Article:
Current gig Chief content officer, iCrossing
Previous gig Co-founder, Novel, The New Republic's in-house agency
Adweek: Your role at iCrossing is new. Why did you want to join the Hearst-owned agency?
Kayvan Salmanpour: When [Chris Hughes] sold The New Republic, I was approached by Hearst and iCrossing with this idea of collaborating together. ICrossing is a neutral agency [and] uses Hearst's expertise to extract insights, data and editorial knowledge that helps brands become better content marketers.
What's a typical day like for you?
A lot of my day is spent with the editorial and data teams at Hearst, not just the Hearst portfolio but also all of Hearst's investments—everyone from A+E Networks, Complex and AwesomenessTV—and figuring out their expertise on each side. [For example], AwesomenessTV understands Gen Z. Vice understands millennials and Cosmo understands women. [Then I] extract all of that knowledge and see if I can productize it as expertise to CMOs or brand marketers—that's what I think is the combination that I don't think anyone has in this market.
So then you take those insights to iCrossing clients?
We take them and approach not just iCrossing clients but any type of brand that's frustrated by their content marketing at the moment. I think the issue that a lot of CMOs are having at the moment is that there's almost too many players touching their content strategy. The message gets diluted and the data they're getting is varied according to each branded content studio. There's a trend toward consolidation. You see it when Vice closed a five-year deal with Intel. BuzzFeed is closing yearlong deals now. And I think the reason is that [brands say], "Instead of doing campaign-based programs, what we'd rather do is work with a few agencies or publishers and actually create a long-term marketing plan where we're building audiences."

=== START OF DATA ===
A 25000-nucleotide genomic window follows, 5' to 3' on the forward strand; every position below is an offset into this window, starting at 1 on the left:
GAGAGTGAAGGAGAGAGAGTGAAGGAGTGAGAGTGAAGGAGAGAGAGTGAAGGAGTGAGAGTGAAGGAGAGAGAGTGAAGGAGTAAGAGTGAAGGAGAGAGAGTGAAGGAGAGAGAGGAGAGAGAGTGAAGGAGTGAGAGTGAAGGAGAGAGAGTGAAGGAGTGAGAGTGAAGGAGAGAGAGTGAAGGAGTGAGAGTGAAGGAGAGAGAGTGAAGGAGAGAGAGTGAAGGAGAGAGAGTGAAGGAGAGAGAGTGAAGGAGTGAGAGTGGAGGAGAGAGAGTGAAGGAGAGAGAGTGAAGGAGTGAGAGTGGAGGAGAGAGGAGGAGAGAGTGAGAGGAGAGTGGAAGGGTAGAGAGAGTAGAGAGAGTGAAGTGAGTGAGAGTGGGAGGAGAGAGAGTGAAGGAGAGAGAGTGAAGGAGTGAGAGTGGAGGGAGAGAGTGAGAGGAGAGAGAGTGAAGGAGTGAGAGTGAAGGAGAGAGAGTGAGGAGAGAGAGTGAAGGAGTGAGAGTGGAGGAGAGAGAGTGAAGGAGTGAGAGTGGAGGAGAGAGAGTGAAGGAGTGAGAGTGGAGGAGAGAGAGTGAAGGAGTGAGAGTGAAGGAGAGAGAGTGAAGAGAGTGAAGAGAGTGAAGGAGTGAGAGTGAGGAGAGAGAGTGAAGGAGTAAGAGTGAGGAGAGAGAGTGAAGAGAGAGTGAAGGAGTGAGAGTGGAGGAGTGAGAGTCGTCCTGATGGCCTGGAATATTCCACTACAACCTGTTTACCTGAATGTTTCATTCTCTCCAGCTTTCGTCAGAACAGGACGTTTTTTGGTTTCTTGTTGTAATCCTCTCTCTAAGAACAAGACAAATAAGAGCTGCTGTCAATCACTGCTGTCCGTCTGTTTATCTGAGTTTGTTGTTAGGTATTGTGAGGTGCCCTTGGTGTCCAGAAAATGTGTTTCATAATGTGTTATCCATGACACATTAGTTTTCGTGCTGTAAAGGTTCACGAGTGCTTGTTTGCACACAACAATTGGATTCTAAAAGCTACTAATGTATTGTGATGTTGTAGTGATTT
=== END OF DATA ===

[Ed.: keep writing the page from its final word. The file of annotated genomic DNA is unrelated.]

What data do you have access to on the Hearst side?
They have a product called Hearst Core Audience [launching later this year], which analyzes all first-party data across the Hearst portfolio. There's another product which is a combination of Hearst Core Audience and editorial insights and iCrossing social conversation analysis. When you piece all of it together, it gives a brand a full strategy in terms of understanding their consumer and what they're reading. [It also gives us] understanding from editors about future trends. It can dictate a brand's content strategy. To give you a theoretical example: If Revlon has a campaign called "Choose Love," their inclination is to produce content around dating or tips when it comes to romance. But if you analyze all of the intelligence and see what's performing about the topic of love, the trend may be around mindfulness.
Former Cosmopolitan editor in chief Joanna Coles was recently named chief content officer at Hearst. Will you two be working together?
Joanna is very much going to be involved when we go out to market. One of the things we want to understand is how an editor has evolved from the old days. Back in the day, you would just think about print, but now you're thinking about Snapchat, Facebook Live. An editor is doing so many things now, and for her to be in the room with me to tell brand marketers what an editor does in today's world is really exciting for her. There's a level of sophistication that her team has that I don't think brand marketers know.
What clients are you working with on these types of Hearst-iCrossing strategies?
We have current iCrossing clients we're about to implement a content strategy for, but we're still working on rolling out the Hearst-iCrossing specific partnerships.
Will that launch this year?
This story first appeared in the October 17, 2016 issue of Adweek magazine.